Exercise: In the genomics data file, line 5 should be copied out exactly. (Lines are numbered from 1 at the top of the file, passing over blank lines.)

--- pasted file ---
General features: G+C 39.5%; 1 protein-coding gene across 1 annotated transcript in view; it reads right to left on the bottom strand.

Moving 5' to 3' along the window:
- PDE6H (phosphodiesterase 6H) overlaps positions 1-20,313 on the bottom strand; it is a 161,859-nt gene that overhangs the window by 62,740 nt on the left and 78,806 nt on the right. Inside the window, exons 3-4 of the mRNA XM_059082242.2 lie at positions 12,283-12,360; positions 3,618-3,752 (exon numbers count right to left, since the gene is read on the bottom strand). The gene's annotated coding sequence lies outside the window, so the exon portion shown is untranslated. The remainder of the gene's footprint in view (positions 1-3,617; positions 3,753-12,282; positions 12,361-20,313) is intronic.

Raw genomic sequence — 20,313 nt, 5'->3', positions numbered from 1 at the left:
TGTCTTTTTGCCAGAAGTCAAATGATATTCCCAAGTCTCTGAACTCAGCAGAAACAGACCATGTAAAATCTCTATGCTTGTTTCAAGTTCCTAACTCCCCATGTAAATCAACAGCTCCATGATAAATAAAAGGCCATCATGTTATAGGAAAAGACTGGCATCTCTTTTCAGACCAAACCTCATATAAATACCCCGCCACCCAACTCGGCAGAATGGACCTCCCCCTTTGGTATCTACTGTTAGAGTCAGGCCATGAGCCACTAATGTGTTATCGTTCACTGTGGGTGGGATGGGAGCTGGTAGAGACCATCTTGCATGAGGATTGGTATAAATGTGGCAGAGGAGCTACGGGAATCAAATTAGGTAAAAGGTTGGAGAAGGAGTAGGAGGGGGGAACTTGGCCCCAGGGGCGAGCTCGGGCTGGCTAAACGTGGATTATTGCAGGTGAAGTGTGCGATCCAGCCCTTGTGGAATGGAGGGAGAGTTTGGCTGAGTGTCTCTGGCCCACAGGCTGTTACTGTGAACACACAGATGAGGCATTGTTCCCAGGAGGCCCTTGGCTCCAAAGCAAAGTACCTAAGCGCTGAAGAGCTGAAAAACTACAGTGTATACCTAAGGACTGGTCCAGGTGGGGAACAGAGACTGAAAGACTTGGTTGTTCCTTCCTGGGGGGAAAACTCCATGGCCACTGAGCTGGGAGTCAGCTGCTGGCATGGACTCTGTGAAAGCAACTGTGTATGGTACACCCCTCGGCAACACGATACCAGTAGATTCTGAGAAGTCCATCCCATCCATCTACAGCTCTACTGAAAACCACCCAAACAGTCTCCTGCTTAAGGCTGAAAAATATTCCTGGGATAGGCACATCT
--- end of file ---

TGTCTTTTTGCCAGAAGTCAAATGATATTCCCAAGTCTCTGAACTCAGCAGAAACAGACCATGTAAAATCTCTATGCTTGTTTCAAGTTCCTAACTCCCCATGTAAATCAACAGCTCCATGATAAATAAAAGGCCATCATGTTATAGGAAAAGACTGGCATCTCTTTTCAGACCAAACCTCATATAAATACCCCGCCACCCAACTCGGCAGAATGGACCTCCCCCTTTGGTATCTACTGTTAGAGTCAGGCCATGAGCCACTAATGTGTTATCGTTCACTGTGGGTGGGATGGGAGCTGGTAGAGACCATCTTGCATGAGGATTGGTATAAATGTGGCAGAGGAGCTACGGGAATCAAATTAGGTAAAAGGTTGGAGAAGGAGTAGGAGGGGGGAACTTGGCCCCAGGGGCGAGCTCGGGCTGGCTAAACGTGGATTATTGCAGGTGAAGTGTGCGATCCAGCCCTTGTGGAATGGAGGGAGAGTTTGGCTGAGTGTCTCTGGCCCACAGGCTGTTACTGTGAACACACAGATGAGGCATTGTTCCCAGGAGGCCCTTGGCTCCAAAGCAAAGTACCTAAGCGCTGAAGAGCTGAAAAACTACAGTGTATACCTAAGGACTGGTCCAGGTGGGGAACAGAGACTGAAAGACTTGGTTGTTCCTTCCTGGGGGGAAAACTCCATGGCCACTGAGCTGGGAGTCAGCTGCTGGCATGGACTCTGTGAAAGCAACTGTGTATGGTACACCCCTCGGCAACACGATACCAGTAGATTCTGAGAAGTCCATCCCATCCATCTACAGCTCTACTGAAAACCACCCAAACAGTCTCCTGCTTAAGGCTGAAAAATATTCCTGGGATAGGCACATCT